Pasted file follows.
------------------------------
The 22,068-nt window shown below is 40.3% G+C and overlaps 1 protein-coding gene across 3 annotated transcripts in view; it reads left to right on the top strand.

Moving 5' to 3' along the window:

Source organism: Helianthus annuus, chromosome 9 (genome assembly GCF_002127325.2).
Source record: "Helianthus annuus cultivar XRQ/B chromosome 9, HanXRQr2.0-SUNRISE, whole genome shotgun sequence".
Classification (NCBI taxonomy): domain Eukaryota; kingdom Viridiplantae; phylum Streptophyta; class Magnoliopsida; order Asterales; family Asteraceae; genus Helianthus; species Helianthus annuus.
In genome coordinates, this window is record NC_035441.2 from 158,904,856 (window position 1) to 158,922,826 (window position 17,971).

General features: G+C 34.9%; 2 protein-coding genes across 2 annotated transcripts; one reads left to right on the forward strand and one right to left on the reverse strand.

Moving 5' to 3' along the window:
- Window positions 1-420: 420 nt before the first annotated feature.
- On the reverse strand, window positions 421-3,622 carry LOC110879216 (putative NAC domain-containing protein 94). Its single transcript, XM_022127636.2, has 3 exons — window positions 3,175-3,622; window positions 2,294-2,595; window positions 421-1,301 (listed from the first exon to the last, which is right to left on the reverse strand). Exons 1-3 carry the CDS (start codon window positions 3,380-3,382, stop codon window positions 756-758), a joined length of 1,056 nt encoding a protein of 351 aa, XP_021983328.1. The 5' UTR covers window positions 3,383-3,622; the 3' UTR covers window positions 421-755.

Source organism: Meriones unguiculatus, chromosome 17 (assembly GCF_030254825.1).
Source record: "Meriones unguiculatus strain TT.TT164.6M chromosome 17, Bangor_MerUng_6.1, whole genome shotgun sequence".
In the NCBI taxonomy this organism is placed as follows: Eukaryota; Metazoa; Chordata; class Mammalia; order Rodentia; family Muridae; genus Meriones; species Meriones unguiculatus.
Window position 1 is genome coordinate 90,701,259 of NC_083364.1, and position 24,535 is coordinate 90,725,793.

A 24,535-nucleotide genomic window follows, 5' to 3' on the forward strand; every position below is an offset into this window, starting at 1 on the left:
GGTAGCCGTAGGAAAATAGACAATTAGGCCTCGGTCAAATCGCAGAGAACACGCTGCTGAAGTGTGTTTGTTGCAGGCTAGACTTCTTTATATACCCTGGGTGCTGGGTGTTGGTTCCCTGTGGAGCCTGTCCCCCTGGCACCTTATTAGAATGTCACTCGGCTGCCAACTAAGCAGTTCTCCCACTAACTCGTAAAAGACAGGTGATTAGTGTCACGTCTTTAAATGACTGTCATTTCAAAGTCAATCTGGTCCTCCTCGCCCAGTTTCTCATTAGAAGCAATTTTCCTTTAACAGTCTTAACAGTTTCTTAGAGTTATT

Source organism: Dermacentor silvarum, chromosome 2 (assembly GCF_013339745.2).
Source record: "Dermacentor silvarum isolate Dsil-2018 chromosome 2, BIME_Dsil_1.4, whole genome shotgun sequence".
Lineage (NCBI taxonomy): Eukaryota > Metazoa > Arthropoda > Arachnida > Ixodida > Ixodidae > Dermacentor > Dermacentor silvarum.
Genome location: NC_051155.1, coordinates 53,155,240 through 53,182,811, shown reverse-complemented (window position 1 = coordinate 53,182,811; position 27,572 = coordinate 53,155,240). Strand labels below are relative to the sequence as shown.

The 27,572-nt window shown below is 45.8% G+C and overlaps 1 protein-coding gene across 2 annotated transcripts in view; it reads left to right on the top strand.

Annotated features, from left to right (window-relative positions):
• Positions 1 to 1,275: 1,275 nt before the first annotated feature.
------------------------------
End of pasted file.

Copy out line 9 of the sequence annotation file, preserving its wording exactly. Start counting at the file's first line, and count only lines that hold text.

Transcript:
- Window positions 1-420: 420 nt before the first annotated feature.